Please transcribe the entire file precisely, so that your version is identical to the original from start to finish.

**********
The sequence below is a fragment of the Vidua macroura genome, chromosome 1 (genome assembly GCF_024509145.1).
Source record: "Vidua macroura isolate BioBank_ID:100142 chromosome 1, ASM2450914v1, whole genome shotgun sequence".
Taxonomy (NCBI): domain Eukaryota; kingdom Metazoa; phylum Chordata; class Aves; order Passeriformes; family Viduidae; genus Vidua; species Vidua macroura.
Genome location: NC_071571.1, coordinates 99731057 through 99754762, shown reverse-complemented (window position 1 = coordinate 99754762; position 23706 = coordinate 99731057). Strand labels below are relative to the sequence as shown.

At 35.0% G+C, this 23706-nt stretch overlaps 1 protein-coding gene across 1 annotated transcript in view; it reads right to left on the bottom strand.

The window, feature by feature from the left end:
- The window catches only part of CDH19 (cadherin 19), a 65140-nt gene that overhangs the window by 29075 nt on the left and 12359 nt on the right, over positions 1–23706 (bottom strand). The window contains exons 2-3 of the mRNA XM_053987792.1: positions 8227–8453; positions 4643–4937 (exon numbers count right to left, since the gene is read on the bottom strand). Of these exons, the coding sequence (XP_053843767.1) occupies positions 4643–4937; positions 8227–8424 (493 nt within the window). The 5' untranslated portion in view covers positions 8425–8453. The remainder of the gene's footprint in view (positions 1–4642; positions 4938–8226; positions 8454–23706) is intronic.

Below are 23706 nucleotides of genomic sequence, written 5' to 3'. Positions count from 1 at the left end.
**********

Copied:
The sequence below is a fragment of the Vidua macroura genome, chromosome 1 (genome assembly GCF_024509145.1).
Source record: "Vidua macroura isolate BioBank_ID:100142 chromosome 1, ASM2450914v1, whole genome shotgun sequence".
Taxonomy (NCBI): domain Eukaryota; kingdom Metazoa; phylum Chordata; class Aves; order Passeriformes; family Viduidae; genus Vidua; species Vidua macroura.
Genome location: NC_071571.1, coordinates 99731057 through 99754762, shown reverse-complemented (window position 1 = coordinate 99754762; position 23706 = coordinate 99731057). Strand labels below are relative to the sequence as shown.

At 35.0% G+C, this 23706-nt stretch overlaps 1 protein-coding gene across 1 annotated transcript in view; it reads right to left on the bottom strand.

The window, feature by feature from the left end:
- The window catches only part of CDH19 (cadherin 19), a 65140-nt gene that overhangs the window by 29075 nt on the left and 12359 nt on the right, over positions 1–23706 (bottom strand). The window contains exons 2-3 of the mRNA XM_053987792.1: positions 8227–8453; positions 4643–4937 (exon numbers count right to left, since the gene is read on the bottom strand). Of these exons, the coding sequence (XP_053843767.1) occupies positions 4643–4937; positions 8227–8424 (493 nt within the window). The 5' untranslated portion in view covers positions 8425–8453. The remainder of the gene's footprint in view (positions 1–4642; positions 4938–8226; positions 8454–23706) is intronic.

Below are 23706 nucleotides of genomic sequence, written 5' to 3'. Positions count from 1 at the left end.